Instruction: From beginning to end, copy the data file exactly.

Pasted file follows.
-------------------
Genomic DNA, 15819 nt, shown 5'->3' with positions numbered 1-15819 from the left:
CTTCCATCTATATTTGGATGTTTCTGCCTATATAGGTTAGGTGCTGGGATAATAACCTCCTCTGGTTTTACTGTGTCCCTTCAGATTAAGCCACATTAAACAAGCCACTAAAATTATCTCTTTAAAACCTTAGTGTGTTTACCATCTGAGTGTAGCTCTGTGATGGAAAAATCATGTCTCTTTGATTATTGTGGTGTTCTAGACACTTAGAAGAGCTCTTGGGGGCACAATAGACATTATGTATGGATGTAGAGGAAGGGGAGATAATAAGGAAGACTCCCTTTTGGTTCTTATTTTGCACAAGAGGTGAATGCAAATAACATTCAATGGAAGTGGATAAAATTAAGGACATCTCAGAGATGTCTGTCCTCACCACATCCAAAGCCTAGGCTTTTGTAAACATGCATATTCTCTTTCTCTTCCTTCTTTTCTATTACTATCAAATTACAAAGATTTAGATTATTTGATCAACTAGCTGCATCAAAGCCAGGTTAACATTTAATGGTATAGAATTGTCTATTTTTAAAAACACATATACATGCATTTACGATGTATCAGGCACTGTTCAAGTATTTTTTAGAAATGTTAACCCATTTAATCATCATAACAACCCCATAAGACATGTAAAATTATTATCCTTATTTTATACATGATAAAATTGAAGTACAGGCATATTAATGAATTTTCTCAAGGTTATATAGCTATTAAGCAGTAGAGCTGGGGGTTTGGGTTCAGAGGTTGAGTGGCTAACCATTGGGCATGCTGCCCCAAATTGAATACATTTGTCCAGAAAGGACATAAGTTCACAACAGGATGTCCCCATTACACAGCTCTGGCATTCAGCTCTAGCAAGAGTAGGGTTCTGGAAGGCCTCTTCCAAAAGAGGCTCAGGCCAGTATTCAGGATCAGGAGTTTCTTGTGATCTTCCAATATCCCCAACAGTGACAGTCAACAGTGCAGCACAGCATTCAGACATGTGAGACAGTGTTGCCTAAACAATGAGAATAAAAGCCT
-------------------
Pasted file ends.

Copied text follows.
Genomic DNA, 15819 nt, shown 5'->3' with positions numbered 1-15819 from the left:
CTTCCATCTATATTTGGATGTTTCTGCCTATATAGGTTAGGTGCTGGGATAATAACCTCCTCTGGTTTTACTGTGTCCCTTCAGATTAAGCCACATTAAACAAGCCACTAAAATTATCTCTTTAAAACCTTAGTGTGTTTACCATCTGAGTGTAGCTCTGTGATGGAAAAATCATGTCTCTTTGATTATTGTGGTGTTCTAGACACTTAGAAGAGCTCTTGGGGGCACAATAGACATTATGTATGGATGTAGAGGAAGGGGAGATAATAAGGAAGACTCCCTTTTGGTTCTTATTTTGCACAAGAGGTGAATGCAAATAACATTCAATGGAAGTGGATAAAATTAAGGACATCTCAGAGATGTCTGTCCTCACCACATCCAAAGCCTAGGCTTTTGTAAACATGCATATTCTCTTTCTCTTCCTTCTTTTCTATTACTATCAAATTACAAAGATTTAGATTATTTGATCAACTAGCTGCATCAAAGCCAGGTTAACATTTAATGGTATAGAATTGTCTATTTTTAAAAACACATATACATGCATTTACGATGTATCAGGCACTGTTCAAGTATTTTTTAGAAATGTTAACCCATTTAATCATCATAACAACCCCATAAGACATGTAAAATTATTATCCTTATTTTATACATGATAAAATTGAAGTACAGGCATATTAATGAATTTTCTCAAGGTTATATAGCTATTAAGCAGTAGAGCTGGGGGTTTGGGTTCAGAGGTTGAGTGGCTAACCATTGGGCATGCTGCCCCAAATTGAATACATTTGTCCAGAAAGGACATAAGTTCACAACAGGATGTCCCCATTACACAGCTCTGGCATTCAGCTCTAGCAAGAGTAGGGTTCTGGAAGGCCTCTTCCAAAAGAGGCTCAGGCCAGTATTCAGGATCAGGAGTTTCTTGTGATCTTCCAATATCCCCAACAGTGACAGTCAACAGTGCAGCACAGCATTCAGACATGTGAGACAGTGTTGCCTAAACAATGAGAATAAAAGCCT